Like all great sandboxes, creating and accessorizing your character is half the fun of MySims and here, you don't have any pesky genders to get in the way. Taking your customization a step further is a voice editor that allows you to pick from a variety of pre-sets and then alter the pitch to find the Simlish tone you're looking for. Naturally, progressing through the game unlocks new fashions for your character, so those who spent dozens of hours finding their perfect look in Animal Crossing will have more than enough reasons to make more room for mirror-time.
Not surprisingly, the Animal Crossing comparison doesn't end with the superficial.
Though MySims is much more of a goal-oriented title than Nintendo's title, the general design holds true. You run about your town, meet the locals, do chores for them and essentially become their willing servant. MySims is a bit more dynamic, thanks to the customization afforded to the player. If the chef asks you to build him an oven, you're not limited to specific blocks, leaving you able to shape and paint it within reason. The customization aspect of the game is directly tied to the overall goal of life in MySims.
Everything from accessories to paint jobs are influenced by one of the six essences: cute, studious, tasty, spooky, geeky and fun. To make our chef friend happier, you could go and collect apples (shaken off the branch with a waggle of the remote) to turn into paint, and color his walls with a tasty shade of red. That's the most basic example of how the influence is achieved, allowing you to tailor your town and citizens in the style you choose. Should you create a town that's made completely out of one essence, you'll unlock a few hidden surprises.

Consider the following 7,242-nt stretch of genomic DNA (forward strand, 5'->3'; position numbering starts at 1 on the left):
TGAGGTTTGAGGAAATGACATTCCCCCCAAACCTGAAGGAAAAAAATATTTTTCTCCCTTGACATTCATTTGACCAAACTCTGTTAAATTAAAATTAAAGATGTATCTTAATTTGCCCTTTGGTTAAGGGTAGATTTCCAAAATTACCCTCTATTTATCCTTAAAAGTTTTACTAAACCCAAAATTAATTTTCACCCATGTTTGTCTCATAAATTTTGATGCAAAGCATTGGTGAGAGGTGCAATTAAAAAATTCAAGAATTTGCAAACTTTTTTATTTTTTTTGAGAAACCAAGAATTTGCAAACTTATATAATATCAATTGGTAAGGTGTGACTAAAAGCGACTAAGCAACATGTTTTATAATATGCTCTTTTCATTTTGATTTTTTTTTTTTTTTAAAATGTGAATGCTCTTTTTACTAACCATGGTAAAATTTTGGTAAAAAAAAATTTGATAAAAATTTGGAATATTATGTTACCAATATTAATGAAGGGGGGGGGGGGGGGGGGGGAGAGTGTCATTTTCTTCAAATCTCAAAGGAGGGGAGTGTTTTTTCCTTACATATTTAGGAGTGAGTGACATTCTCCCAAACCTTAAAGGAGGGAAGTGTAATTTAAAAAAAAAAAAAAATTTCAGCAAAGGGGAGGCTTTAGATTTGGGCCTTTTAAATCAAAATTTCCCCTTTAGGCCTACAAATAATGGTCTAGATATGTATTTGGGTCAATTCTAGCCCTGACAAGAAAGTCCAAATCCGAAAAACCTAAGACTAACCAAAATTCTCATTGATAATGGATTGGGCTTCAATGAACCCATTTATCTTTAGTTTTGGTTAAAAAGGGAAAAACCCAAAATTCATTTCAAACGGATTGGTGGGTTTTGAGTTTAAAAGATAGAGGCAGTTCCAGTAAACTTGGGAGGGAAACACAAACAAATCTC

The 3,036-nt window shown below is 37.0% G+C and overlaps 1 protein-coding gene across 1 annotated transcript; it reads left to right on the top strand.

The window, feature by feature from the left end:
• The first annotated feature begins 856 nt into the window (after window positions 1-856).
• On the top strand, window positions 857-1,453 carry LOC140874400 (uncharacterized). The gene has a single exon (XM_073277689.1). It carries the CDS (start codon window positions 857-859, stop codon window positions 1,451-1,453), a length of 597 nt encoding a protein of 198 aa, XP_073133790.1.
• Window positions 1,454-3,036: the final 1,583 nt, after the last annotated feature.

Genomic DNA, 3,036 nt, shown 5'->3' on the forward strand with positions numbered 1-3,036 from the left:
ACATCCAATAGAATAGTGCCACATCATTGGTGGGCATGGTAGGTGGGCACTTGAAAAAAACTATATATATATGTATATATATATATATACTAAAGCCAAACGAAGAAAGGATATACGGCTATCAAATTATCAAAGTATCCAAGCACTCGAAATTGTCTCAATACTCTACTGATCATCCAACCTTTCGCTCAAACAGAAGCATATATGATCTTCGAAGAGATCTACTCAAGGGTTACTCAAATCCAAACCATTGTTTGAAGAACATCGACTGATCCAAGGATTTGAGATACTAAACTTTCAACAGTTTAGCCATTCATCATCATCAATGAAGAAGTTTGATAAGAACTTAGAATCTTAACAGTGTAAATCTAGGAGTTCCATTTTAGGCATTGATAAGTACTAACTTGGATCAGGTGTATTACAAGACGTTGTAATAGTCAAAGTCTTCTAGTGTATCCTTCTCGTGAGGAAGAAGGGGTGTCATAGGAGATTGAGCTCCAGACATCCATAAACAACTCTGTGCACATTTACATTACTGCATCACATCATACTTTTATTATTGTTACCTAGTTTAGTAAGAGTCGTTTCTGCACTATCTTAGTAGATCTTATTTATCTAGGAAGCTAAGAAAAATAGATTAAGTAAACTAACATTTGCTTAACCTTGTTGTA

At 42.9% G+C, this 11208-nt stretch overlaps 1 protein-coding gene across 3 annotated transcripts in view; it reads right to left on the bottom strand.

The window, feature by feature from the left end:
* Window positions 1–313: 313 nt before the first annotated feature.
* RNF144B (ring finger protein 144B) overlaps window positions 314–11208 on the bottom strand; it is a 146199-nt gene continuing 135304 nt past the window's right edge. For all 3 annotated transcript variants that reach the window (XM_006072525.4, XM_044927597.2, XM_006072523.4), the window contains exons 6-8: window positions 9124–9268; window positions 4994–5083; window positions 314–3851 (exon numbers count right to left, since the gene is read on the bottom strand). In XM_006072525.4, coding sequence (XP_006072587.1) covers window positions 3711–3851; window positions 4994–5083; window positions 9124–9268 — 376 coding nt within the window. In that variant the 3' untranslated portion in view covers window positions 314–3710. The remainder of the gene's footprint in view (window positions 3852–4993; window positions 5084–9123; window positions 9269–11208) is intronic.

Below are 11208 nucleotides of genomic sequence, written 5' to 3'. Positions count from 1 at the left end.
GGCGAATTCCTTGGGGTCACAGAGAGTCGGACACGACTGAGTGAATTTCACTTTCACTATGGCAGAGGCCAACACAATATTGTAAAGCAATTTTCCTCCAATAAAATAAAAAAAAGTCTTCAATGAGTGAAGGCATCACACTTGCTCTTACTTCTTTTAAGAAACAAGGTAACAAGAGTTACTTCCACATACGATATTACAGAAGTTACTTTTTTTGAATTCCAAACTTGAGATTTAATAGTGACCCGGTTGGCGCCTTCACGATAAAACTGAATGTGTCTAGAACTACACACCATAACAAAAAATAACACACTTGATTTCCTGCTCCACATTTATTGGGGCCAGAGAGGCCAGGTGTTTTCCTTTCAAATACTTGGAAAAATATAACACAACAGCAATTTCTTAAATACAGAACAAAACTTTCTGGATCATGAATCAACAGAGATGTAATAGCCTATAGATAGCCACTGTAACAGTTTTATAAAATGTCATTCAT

Where the comparisons to Animal Crossing stop, however, are unfortunately where it counts. There is no multiplayer to speak of on the Nintendo Wii version of MySims, so visiting friends via WiFi Connect is out of the question. Nor can two folks sharing a console live together in the same town as the game is strictly a single player experience. When asked about the missing feature, EA said it's something that will be heavily looked into should it warrant a sequel.
After spending some quality time with MySims, we don't think it'll be hard for them to drum up the support. All it'll take is a glimpse of a Sims dance party to melt the hearts and credit cards of innocent bystanders. Despite the sorely missing multiplayer component, it shares many of the hallmarks that made Animal Crossing so addicting and adds a much needed dose of customization to the mix. For a game that will survive on the knee jerk reaction of those who see it, those who bend to its adorable will are in for a quality experience.
MySims is due out September 18th.